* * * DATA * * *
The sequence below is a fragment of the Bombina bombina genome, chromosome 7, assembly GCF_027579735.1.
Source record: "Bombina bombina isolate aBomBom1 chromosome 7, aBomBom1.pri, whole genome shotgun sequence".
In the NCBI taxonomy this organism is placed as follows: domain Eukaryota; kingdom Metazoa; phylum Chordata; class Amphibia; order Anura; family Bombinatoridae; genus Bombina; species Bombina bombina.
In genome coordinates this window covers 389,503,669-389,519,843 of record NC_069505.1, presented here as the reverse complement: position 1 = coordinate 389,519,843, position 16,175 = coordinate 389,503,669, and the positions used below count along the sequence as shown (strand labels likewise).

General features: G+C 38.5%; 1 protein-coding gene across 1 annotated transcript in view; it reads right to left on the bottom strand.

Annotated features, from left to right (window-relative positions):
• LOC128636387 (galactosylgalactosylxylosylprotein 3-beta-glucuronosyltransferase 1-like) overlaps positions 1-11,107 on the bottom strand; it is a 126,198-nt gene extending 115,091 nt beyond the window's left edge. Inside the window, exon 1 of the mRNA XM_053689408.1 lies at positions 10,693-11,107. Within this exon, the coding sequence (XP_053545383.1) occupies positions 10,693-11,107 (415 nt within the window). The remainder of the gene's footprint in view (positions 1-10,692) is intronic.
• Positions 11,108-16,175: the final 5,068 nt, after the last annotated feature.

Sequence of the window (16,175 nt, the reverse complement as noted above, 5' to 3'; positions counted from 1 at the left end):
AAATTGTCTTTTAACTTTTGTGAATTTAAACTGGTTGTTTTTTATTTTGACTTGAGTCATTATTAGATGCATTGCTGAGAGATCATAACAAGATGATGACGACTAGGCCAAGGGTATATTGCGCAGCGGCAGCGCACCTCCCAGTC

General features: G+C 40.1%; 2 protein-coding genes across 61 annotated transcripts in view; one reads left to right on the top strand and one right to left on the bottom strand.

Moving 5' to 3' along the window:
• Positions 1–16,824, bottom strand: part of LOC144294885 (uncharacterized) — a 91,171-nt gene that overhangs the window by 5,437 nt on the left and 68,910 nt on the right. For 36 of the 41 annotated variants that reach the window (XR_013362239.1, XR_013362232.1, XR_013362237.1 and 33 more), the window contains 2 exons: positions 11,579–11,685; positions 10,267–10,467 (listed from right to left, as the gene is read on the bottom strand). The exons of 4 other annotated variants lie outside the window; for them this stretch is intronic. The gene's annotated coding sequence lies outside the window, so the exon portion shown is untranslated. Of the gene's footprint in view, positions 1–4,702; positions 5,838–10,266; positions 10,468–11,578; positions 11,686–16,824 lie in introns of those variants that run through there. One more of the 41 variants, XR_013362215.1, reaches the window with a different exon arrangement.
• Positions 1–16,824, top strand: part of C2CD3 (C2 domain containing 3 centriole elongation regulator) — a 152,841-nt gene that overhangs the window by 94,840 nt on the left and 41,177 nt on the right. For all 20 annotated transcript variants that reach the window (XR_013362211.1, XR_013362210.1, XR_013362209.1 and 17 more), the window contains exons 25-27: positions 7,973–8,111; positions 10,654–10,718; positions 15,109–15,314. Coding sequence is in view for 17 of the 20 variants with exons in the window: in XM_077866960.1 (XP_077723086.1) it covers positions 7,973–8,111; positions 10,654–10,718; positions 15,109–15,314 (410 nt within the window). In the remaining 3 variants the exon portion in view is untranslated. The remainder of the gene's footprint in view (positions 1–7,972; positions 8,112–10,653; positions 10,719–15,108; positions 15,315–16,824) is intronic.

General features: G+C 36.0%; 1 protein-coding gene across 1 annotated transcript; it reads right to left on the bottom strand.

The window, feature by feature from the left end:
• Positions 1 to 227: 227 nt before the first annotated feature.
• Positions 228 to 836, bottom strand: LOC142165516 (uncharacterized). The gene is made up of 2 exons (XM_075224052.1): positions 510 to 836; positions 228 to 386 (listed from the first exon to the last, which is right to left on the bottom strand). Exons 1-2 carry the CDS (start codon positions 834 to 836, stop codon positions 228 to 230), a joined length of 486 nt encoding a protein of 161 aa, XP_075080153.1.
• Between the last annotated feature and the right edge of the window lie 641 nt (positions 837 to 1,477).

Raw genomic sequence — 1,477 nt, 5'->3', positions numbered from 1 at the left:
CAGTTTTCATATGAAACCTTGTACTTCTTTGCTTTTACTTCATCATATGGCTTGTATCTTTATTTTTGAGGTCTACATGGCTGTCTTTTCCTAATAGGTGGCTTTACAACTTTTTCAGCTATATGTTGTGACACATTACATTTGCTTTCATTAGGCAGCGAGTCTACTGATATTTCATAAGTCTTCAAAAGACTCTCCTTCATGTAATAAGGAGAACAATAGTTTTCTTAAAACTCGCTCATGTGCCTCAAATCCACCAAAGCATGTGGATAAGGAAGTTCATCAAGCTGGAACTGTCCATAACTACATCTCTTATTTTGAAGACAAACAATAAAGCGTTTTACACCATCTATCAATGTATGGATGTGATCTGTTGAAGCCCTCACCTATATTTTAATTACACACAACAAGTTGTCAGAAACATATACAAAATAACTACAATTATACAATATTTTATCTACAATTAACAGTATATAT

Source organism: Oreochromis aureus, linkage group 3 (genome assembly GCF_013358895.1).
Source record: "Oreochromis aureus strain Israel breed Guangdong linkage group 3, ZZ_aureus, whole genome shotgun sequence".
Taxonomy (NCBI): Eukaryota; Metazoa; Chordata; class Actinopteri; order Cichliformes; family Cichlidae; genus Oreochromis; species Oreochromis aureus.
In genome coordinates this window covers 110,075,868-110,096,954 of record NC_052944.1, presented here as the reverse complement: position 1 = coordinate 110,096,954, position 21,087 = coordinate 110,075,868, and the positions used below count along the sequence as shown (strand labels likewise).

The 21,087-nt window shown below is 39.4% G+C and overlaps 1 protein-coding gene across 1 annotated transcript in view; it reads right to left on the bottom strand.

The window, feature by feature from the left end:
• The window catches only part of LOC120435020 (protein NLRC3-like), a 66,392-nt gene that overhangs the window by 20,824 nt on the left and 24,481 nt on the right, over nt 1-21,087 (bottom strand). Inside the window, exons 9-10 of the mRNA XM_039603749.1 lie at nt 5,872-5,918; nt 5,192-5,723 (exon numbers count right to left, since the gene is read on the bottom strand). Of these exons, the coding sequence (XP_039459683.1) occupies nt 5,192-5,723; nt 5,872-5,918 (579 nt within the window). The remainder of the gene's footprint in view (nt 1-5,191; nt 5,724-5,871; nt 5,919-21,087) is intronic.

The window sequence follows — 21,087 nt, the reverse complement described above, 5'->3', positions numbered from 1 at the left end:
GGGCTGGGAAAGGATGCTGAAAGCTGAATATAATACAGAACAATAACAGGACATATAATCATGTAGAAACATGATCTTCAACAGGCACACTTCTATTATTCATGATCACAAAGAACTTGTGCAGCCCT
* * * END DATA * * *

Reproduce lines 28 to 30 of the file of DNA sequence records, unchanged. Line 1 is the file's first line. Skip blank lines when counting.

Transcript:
• The window catches only part of LOC120435020 (protein NLRC3-like), a 66,392-nt gene that overhangs the window by 20,824 nt on the left and 24,481 nt on the right, over nt 1-21,087 (bottom strand). Inside the window, exons 9-10 of the mRNA XM_039603749.1 lie at nt 5,872-5,918; nt 5,192-5,723 (exon numbers count right to left, since the gene is read on the bottom strand). Of these exons, the coding sequence (XP_039459683.1) occupies nt 5,192-5,723; nt 5,872-5,918 (579 nt within the window). The remainder of the gene's footprint in view (nt 1-5,191; nt 5,724-5,871; nt 5,919-21,087) is intronic.

The window sequence follows — 21,087 nt, the reverse complement described above, 5'->3', positions numbered from 1 at the left end:
GGGCTGGGAAAGGATGCTGAAAGCTGAATATAATACAGAACAATAACAGGACATATAATCATGTAGAAACATGATCTTCAACAGGCACACTTCTATTATTCATGATCACAAAGAACTTGTGCAGCCCT